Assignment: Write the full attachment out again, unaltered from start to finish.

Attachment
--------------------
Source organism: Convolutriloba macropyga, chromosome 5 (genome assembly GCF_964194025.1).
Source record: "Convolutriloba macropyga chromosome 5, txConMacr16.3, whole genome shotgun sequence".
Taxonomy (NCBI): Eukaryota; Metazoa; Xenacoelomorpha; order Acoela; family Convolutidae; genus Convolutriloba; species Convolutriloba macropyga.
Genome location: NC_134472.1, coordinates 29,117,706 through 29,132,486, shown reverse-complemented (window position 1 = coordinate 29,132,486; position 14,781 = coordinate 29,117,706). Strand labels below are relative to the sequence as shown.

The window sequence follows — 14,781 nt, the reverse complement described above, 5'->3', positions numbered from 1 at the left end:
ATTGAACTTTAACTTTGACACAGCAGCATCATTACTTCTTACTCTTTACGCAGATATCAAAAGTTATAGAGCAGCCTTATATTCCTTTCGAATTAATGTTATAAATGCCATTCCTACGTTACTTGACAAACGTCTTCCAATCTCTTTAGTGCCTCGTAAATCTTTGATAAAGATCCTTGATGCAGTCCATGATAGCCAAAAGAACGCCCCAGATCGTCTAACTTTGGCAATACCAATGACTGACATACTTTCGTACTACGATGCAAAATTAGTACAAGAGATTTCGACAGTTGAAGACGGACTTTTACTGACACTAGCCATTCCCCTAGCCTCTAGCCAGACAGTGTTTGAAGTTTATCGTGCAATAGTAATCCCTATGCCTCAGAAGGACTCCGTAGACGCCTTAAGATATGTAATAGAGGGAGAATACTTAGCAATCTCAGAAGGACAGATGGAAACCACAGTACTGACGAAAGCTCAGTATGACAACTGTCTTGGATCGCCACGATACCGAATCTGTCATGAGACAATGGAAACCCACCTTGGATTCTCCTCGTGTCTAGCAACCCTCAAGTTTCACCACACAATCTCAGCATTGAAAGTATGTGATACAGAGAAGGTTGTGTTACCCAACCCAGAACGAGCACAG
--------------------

Source organism: Convolutriloba macropyga, chromosome 5 (genome assembly GCF_964194025.1).
Source record: "Convolutriloba macropyga chromosome 5, txConMacr16.3, whole genome shotgun sequence".
Taxonomy (NCBI): Eukaryota; Metazoa; Xenacoelomorpha; order Acoela; family Convolutidae; genus Convolutriloba; species Convolutriloba macropyga.
Genome location: NC_134472.1, coordinates 29,117,706 through 29,132,486, shown reverse-complemented (window position 1 = coordinate 29,132,486; position 14,781 = coordinate 29,117,706). Strand labels below are relative to the sequence as shown.

The window sequence follows — 14,781 nt, the reverse complement described above, 5'->3', positions numbered from 1 at the left end:
ATTGAACTTTAACTTTGACACAGCAGCATCATTACTTCTTACTCTTTACGCAGATATCAAAAGTTATAGAGCAGCCTTATATTCCTTTCGAATTAATGTTATAAATGCCATTCCTACGTTACTTGACAAACGTCTTCCAATCTCTTTAGTGCCTCGTAAATCTTTGATAAAGATCCTTGATGCAGTCCATGATAGCCAAAAGAACGCCCCAGATCGTCTAACTTTGGCAATACCAATGACTGACATACTTTCGTACTACGATGCAAAATTAGTACAAGAGATTTCGACAGTTGAAGACGGACTTTTACTGACACTAGCCATTCCCCTAGCCTCTAGCCAGACAGTGTTTGAAGTTTATCGTGCAATAGTAATCCCTATGCCTCAGAAGGACTCCGTAGACGCCTTAAGATATGTAATAGAGGGAGAATACTTAGCAATCTCAGAAGGACAGATGGAAACCACAGTACTGACGAAAGCTCAGTATGACAACTGTCTTGGATCGCCACGATACCGAATCTGTCATGAGACAATGGAAACCCACCTTGGATTCTCCTCGTGTCTAGCAACCCTCAAGTTTCACCACACAATCTCAGCATTGAAAGTATGTGATACAGAGAAGGTTGTGTTACCCAACCCAGAACGAGCACAG